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The Good, The Bad, and The Expensive

Exploring the relationship between money and happiness

Money can’t buy happiness, or so we’re told. With such economic uncertainty in the UK right now, prices for essentials, luxuries, and pretty much everything in between have skyrocketed, with little to no sign of return. Now I don’t know about you, but I would certainly feel a little more content with a few extra pounds in my bank account right now. So, does this mean money can buy happiness? Well, not exactly. To explore the relationship between money and happiness we must understand what each word means. Money, well that’s easy. Money is money. Simple. It’s always been there, and it’s always been needed. Without it, we wouldn’t be able to have a roof over our heads, put food on the table, or even have the table to put food on. However, happiness, that’s a little more complicated. 8 billion people on the planet, means 8 billion different definitions of happiness… not so simple.


Saving money has always been important. It can help provide a safety net that leads to greater financial independence and security in the future, which can have a positive impact on your life and future career. Cutting back on unnecessary expenses such as impulse purchases or eating out. Choosing to use public transportation rather than driving and reducing energy costs at home are all tips I would recommend to help start saving.

However, past a certain extent, it can have negative effects, particularly on mental health and well-being. Research shows that too much focus on saving money can trigger short-term stress and anxiety problems in people, which can lead to more serious mental health complications further down the road. Speaking from personal experience here, as a student, I have found saving money to be a double-edged sword. I have missed out on multiple fun experiences with friends due to my fears about money. I was fine with it all at first, but after a bit of time, I found myself really struggling to cope. But at the end of that day, it was my decision. I chose to miss out so that I would be happier in the future so how could I complain? This poses the question, is your future happiness worth more than our happiness and enjoyment in life now? And for me, the answer is no.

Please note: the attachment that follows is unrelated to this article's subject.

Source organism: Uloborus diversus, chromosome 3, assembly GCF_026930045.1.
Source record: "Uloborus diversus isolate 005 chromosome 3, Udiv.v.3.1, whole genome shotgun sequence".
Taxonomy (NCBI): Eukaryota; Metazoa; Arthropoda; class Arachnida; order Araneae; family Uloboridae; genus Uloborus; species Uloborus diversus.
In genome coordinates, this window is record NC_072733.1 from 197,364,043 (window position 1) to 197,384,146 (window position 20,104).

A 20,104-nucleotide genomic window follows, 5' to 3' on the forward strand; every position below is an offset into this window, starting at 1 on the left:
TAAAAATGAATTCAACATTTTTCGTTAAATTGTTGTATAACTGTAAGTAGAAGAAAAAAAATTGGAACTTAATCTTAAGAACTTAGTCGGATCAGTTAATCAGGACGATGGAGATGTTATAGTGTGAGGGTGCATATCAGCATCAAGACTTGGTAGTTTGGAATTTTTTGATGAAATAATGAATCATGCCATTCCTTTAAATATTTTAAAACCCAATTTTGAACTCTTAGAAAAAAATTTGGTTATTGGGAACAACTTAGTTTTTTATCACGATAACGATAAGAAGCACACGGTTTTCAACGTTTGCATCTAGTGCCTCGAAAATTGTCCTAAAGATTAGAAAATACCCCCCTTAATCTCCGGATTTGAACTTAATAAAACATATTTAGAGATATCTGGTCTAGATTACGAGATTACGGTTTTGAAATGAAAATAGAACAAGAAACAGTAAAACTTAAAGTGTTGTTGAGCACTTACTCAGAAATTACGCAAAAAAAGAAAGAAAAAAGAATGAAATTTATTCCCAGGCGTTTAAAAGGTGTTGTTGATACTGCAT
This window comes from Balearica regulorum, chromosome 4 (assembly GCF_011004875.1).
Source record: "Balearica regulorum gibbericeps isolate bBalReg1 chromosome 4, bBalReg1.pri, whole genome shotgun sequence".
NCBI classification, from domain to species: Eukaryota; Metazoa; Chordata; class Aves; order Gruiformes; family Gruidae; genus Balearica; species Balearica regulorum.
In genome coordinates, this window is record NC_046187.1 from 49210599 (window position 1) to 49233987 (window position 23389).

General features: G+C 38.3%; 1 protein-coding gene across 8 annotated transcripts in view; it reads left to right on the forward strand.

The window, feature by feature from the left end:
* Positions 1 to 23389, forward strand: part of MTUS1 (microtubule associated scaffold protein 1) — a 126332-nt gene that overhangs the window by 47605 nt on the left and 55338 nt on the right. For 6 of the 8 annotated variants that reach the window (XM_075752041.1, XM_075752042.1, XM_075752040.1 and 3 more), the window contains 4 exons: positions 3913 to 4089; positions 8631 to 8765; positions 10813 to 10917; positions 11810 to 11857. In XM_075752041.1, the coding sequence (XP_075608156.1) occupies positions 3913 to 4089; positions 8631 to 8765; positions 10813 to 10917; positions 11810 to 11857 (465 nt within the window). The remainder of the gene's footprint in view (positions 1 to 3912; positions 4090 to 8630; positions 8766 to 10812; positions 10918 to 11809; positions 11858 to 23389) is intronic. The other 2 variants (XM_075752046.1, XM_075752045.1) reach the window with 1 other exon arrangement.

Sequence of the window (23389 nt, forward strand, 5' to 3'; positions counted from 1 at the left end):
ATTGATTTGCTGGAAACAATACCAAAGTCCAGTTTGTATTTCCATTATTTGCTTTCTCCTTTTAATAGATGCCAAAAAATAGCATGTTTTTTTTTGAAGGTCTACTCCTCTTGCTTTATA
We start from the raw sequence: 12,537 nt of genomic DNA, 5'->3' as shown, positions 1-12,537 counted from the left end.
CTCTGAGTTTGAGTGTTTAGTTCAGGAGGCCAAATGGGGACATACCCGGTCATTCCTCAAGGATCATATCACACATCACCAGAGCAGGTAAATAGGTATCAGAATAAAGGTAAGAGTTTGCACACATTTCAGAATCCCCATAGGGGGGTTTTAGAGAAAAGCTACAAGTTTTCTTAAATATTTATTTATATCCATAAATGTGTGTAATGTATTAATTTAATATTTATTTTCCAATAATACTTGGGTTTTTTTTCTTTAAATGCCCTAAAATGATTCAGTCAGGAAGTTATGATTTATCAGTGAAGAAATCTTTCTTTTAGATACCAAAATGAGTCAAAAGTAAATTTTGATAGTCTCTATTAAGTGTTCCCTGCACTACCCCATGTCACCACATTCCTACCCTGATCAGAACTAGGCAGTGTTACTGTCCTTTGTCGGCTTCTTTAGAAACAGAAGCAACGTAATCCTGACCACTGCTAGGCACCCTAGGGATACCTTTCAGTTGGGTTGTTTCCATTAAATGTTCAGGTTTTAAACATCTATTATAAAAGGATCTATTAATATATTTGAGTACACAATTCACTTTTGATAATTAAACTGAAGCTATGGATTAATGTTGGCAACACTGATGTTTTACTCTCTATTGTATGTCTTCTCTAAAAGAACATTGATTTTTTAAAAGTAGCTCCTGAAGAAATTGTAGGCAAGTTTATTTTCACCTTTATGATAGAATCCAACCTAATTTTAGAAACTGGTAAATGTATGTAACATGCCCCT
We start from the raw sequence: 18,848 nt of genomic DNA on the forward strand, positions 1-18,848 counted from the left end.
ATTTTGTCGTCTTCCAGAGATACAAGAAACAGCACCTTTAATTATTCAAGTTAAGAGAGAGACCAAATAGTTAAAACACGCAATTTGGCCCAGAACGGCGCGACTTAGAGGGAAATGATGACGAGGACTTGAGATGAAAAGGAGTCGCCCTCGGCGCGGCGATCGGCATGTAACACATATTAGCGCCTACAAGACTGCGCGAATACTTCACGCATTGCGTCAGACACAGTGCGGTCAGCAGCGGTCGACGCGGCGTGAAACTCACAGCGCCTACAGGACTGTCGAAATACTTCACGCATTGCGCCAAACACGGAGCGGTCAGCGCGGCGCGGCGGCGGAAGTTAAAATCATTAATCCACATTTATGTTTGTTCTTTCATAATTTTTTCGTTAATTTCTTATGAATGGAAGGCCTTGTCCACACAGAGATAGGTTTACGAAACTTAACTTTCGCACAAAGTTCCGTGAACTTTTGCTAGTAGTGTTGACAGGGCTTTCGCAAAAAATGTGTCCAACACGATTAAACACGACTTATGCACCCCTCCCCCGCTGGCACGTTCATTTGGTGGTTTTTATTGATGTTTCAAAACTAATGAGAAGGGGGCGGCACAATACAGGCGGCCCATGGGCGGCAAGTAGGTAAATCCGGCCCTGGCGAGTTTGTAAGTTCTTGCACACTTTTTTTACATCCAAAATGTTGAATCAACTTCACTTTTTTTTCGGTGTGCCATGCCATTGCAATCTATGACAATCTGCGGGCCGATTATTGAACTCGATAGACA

Cost of living crisis

To give a little context we must explore some of the current social issues regarding money, and how they could affect happiness. The most glaring being the current cost of living crisis in the UK. Put simply, the cost-of-living crisis has occurred because inflation growth levels are outpacing wage levels. This means that the average cost of products and services is more expensive, and the average wage cannot keep up. Therefore, the majority of people in the UK have less disposable income and are having to be increasingly wary of how they spend their money.

It's a worrying time for everyone, particularly those not currently earning a steady or consistent form of income. For me, trying to manage studies, social life, and more, whilst worrying about whether or not the heating has been on for too long, or if I left my bedroom light on after I went out has been difficult to navigate at times. However, has helped me realise that while money and happiness are connected, they are not dependent on each other.

Can money buy happiness?

Money can buy happiness to a certain extent. Having enough money to meet your basic needs and provide for your family can bring a sense of security and peace of mind, which can increase overall happiness. Additionally, having enough money to do the things you enjoy, such as travelling or pursuing hobbies, can bring joy and fulfillment. However, beyond a certain point, more money doesn’t necessarily lead to more happiness. Research has shown that there is a correlation between income and happiness up to a certain threshold, after which additional income has little to no impact on overall life satisfaction.

It's crucial to remember that happiness derives from a variety of sources other than money. Relationships, friends, personal development, and a sense of purpose are all factors that contribute to happiness. Yes, money can provide comfort and security, but it’s not the only important factor in determining happiness. So treat yourself once in a while, go out with friends, and find what makes yu happy.

Instead of always putting the focus on saving money, or wondering what you could buy if you had more, I urge you to remember to think about all the things you can do without it, the things money can’t buy. Putting too much stress on money can spiral into a never-ending pit of unhappiness, so just remember, to do what you enjoy, and happiness will always follow.

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